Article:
A couple of years ago cloud bursting was all the rage. Promising the ability to expand the capacity of your on-premise data center with the elasticity of the cloud. The idea was that you would still keep your on-prem data centers and leverage the cloud to provide additional, elastic capacity when the limits of the on-prem environment were exceeded, and then scale back down when the cloud resources weren't needed.
The main reason to use cloud bursting was to save money, by not having to add additional hardware in the data centers. The capacity in the data center would only need to be able to handle the average load. And cloud would give them the extra needed capacity for scaling up and down to handle any unforeseen spikes in load that might occur. Another use case for cloud bursting could include accommodating bursty workloads such as batch jobs, such as data analytics or machine learning.
Cloud bursting never delivered on its promise because of the inherent complexity that it comes with. Many of the complexities have to do with networking. This is commonly solved with either VPNs or Direct Connects, which are difficult to scale and secure.
When using VPN to connect environments, the servers act like a chokepoint, limiting bandwidth between the private datacenter and public cloud. Scaling this up adds additional complexity and problems, because you now need to handle additional routing necessary for services to reach each other between the environments. This becomes even harder when subnets overlap.
If you manage to connect all of the environments together successfully, you still need to consider the security implications. How do you control authorization and authentication? You are essentially opening up both networks to each other.
But in this day and age is cloud bursting still relevant? With everything going on in the world right now, there's been a real need for internet-facing companies to suddenly scale up capacity.
You might have seen some headlines such as those about Zoom, Google Meet and Microsoft Teams having to scale up to accommodate large numbers of daily meeting participants. And with everybody stuck at home, live streaming platforms such as Twitch have seen a huge increase in concurrent viewers. Overall internet usage is up 70%, and of that usage, streaming is up more than 12%.
Being able to handle these sudden and huge increases in load is an amazing feat of engineering. The thing is though that the mentioned companies are already geared to use the best of the cloud.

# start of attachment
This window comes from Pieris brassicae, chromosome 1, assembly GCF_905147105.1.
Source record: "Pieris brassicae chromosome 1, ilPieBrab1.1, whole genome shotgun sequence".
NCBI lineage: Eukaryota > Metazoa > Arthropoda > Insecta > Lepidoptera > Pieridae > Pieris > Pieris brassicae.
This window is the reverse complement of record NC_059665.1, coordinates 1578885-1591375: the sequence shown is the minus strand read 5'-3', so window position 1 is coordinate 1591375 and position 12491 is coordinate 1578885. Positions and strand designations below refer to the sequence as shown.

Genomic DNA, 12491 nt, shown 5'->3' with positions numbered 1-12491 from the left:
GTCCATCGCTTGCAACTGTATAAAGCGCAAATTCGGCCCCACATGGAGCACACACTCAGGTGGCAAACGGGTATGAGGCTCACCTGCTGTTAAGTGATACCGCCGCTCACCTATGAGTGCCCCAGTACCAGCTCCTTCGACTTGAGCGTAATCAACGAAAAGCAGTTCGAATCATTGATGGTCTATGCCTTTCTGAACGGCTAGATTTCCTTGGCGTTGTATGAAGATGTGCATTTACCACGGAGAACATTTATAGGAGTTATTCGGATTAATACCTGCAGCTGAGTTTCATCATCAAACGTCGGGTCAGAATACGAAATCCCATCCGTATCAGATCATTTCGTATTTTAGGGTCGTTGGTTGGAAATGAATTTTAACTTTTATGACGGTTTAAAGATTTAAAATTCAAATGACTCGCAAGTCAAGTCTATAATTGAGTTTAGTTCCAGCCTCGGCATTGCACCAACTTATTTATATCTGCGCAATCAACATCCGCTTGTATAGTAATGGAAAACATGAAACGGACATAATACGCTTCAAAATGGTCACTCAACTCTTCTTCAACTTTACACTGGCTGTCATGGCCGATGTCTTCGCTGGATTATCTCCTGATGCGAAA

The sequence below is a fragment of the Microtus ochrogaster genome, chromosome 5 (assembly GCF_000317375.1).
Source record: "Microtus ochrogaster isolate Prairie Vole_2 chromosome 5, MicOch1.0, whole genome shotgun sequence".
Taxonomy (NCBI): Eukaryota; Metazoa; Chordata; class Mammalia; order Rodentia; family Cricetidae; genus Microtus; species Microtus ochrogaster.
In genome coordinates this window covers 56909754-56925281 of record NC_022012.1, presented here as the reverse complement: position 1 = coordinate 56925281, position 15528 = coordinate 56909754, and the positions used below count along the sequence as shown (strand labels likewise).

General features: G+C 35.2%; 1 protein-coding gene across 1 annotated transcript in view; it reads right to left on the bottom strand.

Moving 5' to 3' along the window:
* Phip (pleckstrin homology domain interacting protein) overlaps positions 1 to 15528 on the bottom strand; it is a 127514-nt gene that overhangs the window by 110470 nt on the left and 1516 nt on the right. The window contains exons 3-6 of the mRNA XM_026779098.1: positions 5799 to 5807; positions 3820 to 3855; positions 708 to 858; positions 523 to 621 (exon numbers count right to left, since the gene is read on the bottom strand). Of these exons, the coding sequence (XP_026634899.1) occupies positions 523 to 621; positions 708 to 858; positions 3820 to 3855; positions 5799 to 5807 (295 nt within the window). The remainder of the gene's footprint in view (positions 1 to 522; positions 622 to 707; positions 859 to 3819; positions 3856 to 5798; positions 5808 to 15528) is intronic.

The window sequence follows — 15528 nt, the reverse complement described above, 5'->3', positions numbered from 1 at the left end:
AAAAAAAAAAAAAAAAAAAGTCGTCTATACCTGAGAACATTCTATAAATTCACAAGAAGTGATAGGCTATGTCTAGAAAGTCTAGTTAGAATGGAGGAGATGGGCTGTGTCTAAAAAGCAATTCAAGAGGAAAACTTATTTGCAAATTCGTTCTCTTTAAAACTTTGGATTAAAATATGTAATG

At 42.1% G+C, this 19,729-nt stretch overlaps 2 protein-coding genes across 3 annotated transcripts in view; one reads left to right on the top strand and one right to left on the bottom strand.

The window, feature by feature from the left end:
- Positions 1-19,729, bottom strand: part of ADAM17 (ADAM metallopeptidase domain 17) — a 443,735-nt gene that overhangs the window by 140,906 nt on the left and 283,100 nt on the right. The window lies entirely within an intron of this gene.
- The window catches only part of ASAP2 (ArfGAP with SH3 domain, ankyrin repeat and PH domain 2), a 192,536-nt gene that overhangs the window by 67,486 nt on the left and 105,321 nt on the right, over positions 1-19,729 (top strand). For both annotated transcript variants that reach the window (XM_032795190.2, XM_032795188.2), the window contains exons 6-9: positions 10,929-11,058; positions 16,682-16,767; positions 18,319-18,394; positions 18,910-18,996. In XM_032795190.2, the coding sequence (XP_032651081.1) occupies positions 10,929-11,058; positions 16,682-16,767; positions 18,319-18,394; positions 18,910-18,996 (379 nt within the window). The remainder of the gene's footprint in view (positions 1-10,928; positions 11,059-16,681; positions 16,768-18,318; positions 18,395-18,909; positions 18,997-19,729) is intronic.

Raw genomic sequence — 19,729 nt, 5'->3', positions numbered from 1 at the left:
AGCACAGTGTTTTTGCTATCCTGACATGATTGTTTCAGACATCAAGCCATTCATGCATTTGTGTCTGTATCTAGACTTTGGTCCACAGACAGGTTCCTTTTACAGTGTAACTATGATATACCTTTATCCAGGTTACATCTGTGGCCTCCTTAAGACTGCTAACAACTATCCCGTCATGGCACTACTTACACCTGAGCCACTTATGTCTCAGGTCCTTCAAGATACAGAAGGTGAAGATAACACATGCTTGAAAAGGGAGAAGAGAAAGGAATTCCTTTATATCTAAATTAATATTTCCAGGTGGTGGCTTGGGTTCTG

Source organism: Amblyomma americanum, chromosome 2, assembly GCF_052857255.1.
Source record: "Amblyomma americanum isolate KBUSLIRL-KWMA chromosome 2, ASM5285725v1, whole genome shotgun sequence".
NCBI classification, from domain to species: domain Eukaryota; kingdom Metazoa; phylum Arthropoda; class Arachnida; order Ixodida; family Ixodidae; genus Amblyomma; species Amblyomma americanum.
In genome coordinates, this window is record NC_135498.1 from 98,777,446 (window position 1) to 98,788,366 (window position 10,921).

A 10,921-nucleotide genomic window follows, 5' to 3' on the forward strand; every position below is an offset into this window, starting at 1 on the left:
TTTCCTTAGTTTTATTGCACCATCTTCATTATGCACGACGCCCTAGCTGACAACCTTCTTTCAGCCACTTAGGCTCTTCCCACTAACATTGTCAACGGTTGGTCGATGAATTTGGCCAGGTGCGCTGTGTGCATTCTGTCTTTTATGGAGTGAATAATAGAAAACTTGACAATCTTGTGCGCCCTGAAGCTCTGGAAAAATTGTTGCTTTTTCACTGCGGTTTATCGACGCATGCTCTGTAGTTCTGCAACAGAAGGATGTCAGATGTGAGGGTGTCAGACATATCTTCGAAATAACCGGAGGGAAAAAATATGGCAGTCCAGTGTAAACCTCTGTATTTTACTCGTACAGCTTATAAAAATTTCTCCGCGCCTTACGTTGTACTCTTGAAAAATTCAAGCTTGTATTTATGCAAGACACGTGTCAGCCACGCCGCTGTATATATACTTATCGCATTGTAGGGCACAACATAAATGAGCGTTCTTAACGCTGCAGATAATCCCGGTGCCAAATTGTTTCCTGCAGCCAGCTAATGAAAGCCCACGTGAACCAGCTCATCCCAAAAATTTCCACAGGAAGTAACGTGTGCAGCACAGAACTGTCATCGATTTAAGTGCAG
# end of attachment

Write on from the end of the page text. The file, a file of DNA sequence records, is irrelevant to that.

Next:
But what about all the other companies that are not? These companies still have had to scale. For many organizations "use cloud" is not just a flip of a switch, but an 18 month long project that often turns into an even longer journey. How do these companies handle scaling, if they are still on-prem, or they have just started the process of migrating to cloud.
That is the scenario that we will be exploring. We are taking a common scenario where an e-commerce website needs to scale way above its regular load. A good example of this would be Black Friday, which happens every year and each time it creates an unpredictable load for e-commerce organizations.
The stack will consist of a monolithic ruby application, that reads data from an SQL database, and then uses a cache to speed things up. Because the application is single-threaded, we need to use a web server that will allow the application to handle multiple concurrent requests. For this, we will be using Unicorn, but because of that, we need to add a Nginx in front of the webserver to prevent the slow-client problems that are common with unicorn.
Besides serving the webshop pages so potential customers can browse our goods, we would really like them to place orders. When they do, we need to process these orders using a batch job. This will grab the orders from the order queue, process them, then call some MailCorp APIs, and finally store the results in a database.
Looking at the average daily traffic, we can see a clear trend in sales, where most purchases happen during the day. Especially in the morning and in the evenings, with the nights being fairly quiet. This will be a great time to process the batch jobs.